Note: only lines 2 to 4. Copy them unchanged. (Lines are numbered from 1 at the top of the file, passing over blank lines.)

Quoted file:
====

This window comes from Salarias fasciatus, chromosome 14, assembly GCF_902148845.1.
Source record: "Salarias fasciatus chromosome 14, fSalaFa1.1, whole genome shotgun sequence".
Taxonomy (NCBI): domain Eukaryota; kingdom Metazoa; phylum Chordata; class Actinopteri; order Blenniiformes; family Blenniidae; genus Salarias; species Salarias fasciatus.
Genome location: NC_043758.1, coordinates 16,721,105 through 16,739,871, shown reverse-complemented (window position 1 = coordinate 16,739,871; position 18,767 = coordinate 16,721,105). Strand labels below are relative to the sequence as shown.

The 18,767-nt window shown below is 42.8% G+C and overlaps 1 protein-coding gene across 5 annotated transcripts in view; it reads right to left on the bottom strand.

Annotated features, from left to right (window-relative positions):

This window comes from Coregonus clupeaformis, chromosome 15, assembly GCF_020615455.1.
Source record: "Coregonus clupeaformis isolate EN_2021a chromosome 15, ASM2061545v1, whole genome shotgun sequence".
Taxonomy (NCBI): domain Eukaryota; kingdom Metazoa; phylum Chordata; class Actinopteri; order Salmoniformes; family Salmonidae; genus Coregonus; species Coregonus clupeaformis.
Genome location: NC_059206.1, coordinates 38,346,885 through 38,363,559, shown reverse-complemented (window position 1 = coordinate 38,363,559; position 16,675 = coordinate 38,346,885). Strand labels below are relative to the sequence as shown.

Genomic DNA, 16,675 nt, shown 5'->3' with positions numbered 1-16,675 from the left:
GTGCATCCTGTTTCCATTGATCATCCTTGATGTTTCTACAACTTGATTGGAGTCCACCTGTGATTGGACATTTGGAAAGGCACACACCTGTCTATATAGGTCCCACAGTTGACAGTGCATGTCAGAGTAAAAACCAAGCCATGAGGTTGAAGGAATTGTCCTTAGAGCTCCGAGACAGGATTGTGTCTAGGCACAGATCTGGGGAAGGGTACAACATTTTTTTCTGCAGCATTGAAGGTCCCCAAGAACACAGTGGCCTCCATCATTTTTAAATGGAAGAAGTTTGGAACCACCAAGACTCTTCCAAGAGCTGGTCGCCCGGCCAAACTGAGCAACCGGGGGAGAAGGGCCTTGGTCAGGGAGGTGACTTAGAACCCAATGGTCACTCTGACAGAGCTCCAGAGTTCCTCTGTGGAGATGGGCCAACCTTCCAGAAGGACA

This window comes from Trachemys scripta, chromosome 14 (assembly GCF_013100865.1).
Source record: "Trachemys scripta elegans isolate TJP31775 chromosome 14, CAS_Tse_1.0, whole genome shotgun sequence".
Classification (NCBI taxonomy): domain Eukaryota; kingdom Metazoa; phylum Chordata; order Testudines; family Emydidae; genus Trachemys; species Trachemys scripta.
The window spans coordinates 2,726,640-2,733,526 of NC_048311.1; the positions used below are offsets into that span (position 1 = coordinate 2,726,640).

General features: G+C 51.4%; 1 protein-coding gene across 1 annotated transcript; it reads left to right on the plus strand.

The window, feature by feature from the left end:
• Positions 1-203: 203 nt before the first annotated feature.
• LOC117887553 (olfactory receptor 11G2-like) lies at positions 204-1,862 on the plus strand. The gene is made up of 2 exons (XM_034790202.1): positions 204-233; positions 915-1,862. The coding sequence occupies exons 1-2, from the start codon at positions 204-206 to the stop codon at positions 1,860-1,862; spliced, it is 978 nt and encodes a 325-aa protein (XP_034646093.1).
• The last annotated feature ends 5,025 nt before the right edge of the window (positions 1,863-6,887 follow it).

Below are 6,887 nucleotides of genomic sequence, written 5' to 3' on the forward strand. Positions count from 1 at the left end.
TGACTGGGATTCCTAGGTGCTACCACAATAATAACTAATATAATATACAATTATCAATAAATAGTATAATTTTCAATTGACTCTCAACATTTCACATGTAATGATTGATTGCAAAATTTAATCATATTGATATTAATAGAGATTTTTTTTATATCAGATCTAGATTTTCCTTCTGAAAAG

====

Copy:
Source record: "Salarias fasciatus chromosome 14, fSalaFa1.1, whole genome shotgun sequence".
Taxonomy (NCBI): domain Eukaryota; kingdom Metazoa; phylum Chordata; class Actinopteri; order Blenniiformes; family Blenniidae; genus Salarias; species Salarias fasciatus.
Genome location: NC_043758.1, coordinates 16,721,105 through 16,739,871, shown reverse-complemented (window position 1 = coordinate 16,739,871; position 18,767 = coordinate 16,721,105). Strand labels below are relative to the sequence as shown.